United States: Inflation falls in December on energy price tumble
Consumer prices fell 0.1% from the previous month in December, down from November’s flat reading and matching analysts’ expectations. December’s result, as in November, was driven primarily by a 3.5% drop in energy prices in the month (November: -2.2% month-on-month) resulting from the rout that has affected crude oil markets since October. On the other hand, food prices increased a robust 0.4%, while the price of piped natural gas also surged in the month. Core consumer prices—which exclude volatile items such as food and energy prices—rose 0.2% month-on-month in December, stable from November and also matching market expectations.
Inflation fell from 2.2% in November to 1.9% in December, which was also in line with expectations. Overall, energy prices fell marginally in 2018, while inflation for services—particularly shelter and transport—pushed the headline print up. Meanwhile, core inflation—one of the most closely watched indicators of the report for predicting future monetary policy moves—was stable at November’s 2.2% in December. This was consistent with the Federal Reserve’s goal to keep core PCE inflation, its preferred price gauge, close to 2.0%.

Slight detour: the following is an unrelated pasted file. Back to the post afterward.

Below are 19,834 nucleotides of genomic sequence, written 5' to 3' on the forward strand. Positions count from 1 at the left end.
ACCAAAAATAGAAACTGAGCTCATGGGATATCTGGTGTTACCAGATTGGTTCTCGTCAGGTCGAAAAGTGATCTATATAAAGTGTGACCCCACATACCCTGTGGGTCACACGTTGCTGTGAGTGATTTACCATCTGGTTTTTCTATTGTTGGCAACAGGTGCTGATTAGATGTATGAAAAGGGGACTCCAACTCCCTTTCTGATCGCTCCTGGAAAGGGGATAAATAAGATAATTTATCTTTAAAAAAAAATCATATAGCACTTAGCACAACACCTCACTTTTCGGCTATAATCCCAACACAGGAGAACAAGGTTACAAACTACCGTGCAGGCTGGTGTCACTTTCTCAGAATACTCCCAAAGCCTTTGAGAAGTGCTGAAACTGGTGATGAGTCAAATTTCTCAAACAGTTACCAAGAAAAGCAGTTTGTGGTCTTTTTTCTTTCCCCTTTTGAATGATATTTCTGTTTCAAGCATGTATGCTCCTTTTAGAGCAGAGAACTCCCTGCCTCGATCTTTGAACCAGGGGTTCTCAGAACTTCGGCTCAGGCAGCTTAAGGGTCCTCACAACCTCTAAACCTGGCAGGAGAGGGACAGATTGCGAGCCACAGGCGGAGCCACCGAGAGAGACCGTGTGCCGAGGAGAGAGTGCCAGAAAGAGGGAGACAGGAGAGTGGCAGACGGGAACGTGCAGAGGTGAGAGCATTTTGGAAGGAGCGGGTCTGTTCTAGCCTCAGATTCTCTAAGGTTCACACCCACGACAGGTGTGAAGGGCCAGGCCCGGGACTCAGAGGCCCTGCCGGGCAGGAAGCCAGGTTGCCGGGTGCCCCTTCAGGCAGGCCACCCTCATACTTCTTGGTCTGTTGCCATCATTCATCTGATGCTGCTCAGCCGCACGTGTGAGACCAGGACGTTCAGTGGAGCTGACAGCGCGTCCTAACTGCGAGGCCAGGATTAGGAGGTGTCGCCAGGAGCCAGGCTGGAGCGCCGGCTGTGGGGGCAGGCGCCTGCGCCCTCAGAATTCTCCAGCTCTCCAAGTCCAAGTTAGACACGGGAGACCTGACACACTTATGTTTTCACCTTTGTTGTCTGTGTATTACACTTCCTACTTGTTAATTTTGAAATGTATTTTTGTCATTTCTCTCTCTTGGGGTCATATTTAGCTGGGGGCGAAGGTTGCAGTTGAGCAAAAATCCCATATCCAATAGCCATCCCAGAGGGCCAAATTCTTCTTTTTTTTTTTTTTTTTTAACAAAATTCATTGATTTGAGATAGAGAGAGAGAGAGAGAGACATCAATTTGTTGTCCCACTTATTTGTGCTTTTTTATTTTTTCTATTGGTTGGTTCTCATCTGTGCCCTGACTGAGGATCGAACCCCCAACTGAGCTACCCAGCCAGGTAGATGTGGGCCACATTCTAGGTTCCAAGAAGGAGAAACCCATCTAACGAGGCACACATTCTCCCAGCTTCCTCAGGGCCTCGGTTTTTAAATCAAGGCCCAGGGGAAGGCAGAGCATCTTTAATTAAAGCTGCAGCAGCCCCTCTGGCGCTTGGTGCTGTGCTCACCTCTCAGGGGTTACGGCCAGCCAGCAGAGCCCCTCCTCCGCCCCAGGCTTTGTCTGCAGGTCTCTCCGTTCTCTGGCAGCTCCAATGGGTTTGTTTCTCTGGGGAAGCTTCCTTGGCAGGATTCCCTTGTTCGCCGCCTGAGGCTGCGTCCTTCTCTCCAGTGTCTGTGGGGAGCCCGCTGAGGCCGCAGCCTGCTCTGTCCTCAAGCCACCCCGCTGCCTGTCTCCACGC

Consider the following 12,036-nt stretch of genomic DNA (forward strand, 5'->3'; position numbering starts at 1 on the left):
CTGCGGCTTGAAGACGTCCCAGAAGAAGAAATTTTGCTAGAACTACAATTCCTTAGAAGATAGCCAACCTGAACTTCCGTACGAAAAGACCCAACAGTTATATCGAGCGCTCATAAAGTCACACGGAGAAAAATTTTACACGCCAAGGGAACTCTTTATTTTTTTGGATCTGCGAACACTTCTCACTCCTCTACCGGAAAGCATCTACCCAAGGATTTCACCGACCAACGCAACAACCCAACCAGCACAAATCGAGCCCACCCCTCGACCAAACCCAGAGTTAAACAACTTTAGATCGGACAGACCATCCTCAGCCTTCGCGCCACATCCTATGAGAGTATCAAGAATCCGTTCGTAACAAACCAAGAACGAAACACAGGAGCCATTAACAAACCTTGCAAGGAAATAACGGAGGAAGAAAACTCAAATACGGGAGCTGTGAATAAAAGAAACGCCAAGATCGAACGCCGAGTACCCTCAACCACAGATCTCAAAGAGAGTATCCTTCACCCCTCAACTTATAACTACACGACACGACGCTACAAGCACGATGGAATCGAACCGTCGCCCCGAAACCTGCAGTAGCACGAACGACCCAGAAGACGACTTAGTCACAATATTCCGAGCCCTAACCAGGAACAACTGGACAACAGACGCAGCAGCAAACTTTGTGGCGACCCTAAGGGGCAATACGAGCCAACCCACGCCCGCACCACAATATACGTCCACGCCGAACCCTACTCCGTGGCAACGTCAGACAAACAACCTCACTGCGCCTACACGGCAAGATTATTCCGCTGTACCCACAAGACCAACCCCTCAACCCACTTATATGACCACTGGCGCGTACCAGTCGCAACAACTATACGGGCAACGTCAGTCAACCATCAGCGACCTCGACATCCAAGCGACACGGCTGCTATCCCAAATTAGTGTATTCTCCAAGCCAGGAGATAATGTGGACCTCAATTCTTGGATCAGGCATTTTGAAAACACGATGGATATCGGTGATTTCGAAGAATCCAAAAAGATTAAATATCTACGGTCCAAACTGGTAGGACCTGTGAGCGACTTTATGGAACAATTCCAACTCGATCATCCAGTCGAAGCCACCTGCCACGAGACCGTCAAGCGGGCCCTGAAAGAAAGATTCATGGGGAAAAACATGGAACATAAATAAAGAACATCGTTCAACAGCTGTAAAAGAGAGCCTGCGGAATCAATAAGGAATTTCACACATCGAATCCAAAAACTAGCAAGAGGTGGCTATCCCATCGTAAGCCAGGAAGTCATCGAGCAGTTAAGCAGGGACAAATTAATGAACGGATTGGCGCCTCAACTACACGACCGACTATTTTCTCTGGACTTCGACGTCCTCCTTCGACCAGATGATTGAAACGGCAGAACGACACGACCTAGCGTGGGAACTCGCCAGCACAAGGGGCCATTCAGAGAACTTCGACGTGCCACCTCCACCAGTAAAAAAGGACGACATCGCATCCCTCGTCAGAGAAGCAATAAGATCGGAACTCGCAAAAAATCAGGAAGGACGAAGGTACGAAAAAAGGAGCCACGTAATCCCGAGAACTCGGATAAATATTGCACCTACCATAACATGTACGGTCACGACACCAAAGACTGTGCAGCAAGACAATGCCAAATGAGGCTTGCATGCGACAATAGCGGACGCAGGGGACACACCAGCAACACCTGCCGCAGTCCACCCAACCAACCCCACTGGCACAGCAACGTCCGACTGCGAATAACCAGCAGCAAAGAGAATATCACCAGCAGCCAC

Despite strong wage and employment growth in the December jobs report, which could put upward pressure on core inflation going forward, recent financial market volatility and fears of an incoming slowdown have caused the Fed to adopt a much more dovish tone in recent weeks. This was reflected by the FOMC’s revised economic forecasts at its December meeting, indicating two rate hikes were likely this year instead of three as previously projected. With the recent fall in energy prices poised to dampen headline inflation, and core price pressures remaining near the Fed’s ideal range, it is possible that December’s inflation reading will provide additional ammunition for dovish FOMC members, and nudge the Fed towards abstaining from another rate hike in the first quarter. In addition, the labor force participation rate increased in December, suggesting there may still be more slack in the labor market than previously thought. This could also be an argument supporting a cautious approach to monetary policy tightening.